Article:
Wisconsin Officials Urge Trump Not to Come
Like Justin Blake, many others have argued that Trump had planned the visit was a political stunt to create division for his own political gain.
During a speech on Monday, Democratic nominee Joe Biden claimed that Trump was intentionally stoking racial divisions to help his re-election chances.
“I look at this violence and I see lives and communities and the dreams of small businesses being destroyed,” he said. “Donald Trump looks at this violence and he sees a political lifeline.”
Many also pointed to the fact that Trump only chose to meet with police and visit businesses damaged by riots, but that he did not talk to Blake’s family or community members. Others additionally said that Trump’s intentions are clear from the rhetoric he had been using leading up to his visit.
“Trump has recently sought to turn the violence in Kenosha and elsewhere to his political advantage,” The Washington Post reported. “The president has blamed rioting and looting on Democratic lawmakers, including Evers, and accused Democratic presidential candidate Joe Biden of supporting the lawlessness, though Biden has repeatedly condemned destructive protests.”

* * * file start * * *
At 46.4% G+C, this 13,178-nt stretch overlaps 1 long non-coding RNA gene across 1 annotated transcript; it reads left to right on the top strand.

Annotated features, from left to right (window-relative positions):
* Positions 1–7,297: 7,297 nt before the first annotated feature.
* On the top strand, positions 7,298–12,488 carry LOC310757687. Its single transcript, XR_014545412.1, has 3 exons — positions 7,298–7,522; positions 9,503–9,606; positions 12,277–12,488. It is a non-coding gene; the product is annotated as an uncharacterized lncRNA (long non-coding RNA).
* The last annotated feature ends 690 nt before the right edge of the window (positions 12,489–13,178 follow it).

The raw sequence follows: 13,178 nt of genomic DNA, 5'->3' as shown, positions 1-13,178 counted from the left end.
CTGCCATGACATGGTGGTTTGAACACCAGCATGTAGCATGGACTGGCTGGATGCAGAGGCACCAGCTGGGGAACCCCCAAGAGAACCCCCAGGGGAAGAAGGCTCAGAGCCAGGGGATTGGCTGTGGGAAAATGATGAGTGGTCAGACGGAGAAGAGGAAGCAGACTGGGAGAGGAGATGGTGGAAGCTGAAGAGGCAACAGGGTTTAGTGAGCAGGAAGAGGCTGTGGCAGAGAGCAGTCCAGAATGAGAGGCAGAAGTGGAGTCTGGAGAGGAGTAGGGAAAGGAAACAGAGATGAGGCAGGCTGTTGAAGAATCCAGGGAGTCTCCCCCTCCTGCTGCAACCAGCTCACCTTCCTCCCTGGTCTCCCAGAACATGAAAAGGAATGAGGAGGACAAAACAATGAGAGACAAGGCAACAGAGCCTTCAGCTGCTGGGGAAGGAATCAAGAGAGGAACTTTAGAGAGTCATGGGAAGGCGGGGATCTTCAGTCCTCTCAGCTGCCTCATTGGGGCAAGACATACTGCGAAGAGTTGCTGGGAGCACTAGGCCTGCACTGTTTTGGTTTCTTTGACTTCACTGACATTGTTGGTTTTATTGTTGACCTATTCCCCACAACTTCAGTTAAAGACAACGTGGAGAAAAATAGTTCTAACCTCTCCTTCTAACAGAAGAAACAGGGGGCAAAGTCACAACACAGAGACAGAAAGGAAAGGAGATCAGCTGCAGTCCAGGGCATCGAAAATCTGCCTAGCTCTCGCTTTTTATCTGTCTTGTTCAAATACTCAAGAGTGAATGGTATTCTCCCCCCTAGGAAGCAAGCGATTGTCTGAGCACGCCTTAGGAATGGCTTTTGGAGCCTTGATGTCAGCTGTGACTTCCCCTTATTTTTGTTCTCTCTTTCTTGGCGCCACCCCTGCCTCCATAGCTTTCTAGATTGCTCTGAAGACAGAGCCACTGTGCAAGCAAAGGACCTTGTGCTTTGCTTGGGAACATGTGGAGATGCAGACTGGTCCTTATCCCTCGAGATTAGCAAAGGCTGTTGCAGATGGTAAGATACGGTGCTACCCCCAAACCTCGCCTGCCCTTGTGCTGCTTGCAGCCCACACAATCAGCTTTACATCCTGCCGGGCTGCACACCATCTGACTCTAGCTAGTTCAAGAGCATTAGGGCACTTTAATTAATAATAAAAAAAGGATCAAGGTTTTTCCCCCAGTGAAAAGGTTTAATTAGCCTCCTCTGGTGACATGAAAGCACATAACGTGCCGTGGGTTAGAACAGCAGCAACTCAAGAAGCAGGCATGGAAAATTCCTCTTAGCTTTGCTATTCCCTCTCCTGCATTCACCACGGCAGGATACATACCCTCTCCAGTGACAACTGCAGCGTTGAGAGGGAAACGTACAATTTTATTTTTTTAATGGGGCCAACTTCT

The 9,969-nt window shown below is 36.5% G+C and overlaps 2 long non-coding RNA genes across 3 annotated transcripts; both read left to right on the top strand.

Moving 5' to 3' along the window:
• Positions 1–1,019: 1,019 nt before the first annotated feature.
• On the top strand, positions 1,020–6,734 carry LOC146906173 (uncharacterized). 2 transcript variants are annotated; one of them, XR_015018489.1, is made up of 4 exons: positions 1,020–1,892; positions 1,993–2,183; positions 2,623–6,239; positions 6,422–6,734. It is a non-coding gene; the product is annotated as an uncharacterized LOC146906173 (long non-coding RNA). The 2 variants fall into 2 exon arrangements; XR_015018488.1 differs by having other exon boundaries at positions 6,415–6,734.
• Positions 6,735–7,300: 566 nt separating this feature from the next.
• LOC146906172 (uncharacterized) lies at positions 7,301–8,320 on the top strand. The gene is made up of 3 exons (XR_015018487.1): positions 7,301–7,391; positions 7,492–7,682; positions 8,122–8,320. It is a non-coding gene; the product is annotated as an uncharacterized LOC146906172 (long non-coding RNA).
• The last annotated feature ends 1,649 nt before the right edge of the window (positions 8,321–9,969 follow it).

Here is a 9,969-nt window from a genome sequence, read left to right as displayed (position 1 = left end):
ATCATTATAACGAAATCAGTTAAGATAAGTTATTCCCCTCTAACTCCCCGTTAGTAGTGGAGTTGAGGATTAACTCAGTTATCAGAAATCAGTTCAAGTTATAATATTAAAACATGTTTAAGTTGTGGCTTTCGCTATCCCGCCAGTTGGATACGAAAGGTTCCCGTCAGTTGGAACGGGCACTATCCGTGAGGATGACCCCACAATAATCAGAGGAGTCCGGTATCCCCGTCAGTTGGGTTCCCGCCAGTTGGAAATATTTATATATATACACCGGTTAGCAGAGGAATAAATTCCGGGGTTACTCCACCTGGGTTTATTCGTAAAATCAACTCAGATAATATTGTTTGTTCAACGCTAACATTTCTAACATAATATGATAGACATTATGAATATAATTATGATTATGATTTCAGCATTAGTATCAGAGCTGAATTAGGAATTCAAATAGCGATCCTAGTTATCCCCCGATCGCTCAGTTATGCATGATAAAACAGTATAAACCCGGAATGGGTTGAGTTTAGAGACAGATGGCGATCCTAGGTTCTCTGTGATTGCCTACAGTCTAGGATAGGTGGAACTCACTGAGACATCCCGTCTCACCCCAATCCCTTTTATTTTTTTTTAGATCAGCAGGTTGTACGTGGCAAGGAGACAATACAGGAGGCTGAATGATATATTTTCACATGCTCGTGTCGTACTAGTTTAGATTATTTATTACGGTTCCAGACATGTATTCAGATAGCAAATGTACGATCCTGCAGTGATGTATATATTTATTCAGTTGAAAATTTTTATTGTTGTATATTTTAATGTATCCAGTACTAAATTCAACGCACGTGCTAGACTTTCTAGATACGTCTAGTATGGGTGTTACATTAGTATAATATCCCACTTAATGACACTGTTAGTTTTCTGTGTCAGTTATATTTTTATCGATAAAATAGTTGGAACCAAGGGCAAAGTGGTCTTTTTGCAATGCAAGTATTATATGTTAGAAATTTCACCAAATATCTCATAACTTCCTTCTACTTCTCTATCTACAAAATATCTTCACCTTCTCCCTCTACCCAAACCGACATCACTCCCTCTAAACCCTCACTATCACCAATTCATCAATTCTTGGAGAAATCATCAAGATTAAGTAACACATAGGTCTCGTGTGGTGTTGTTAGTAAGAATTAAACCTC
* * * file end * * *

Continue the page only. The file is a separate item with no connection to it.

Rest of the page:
The Post also noted that Trump has praised the armed civilians who have gone to Kenosha, even after one of them shot and killed two people and injured a third.
As a result, many leaders and Kenosha locals argued that Trump’s visit will not help, and will only make things worse.
“You look at the incendiary remarks that the President has made, they centered an entire convention around creating more animosity and creating more division around what is going on in Kenosha,” Lt. Gov. Mandela Barnes said in an interview with CNN over the weekend.
“So, I don’t know how given any of the previous statements that the President made that he intends to come here to be helpful. And we absolutely don’t need that right now.”
Because of those concerns, when Trump first said he would visit, top leaders in Wisconsin and Kenosha directly asked him to not come.
On Sunday, Gov. Tony Evers wrote a letter to the president, “I, along with other community leaders who have reached out, are concerned about what your presence will mean for Kenosha and our state.”
“I am concerned your presence will only hinder our healing. I am concerned your presence will only delay our work to overcome division and move forward together.”
Evers later added that he was concerned that an in-person visit from Trump that comes at a time when the community is working on recovery efforts would “require a massive re-direction of these resources to support your visit at a time when it is critical that we continue to remain focused on keeping the people of Kenosha safe and supporting the community’s response.”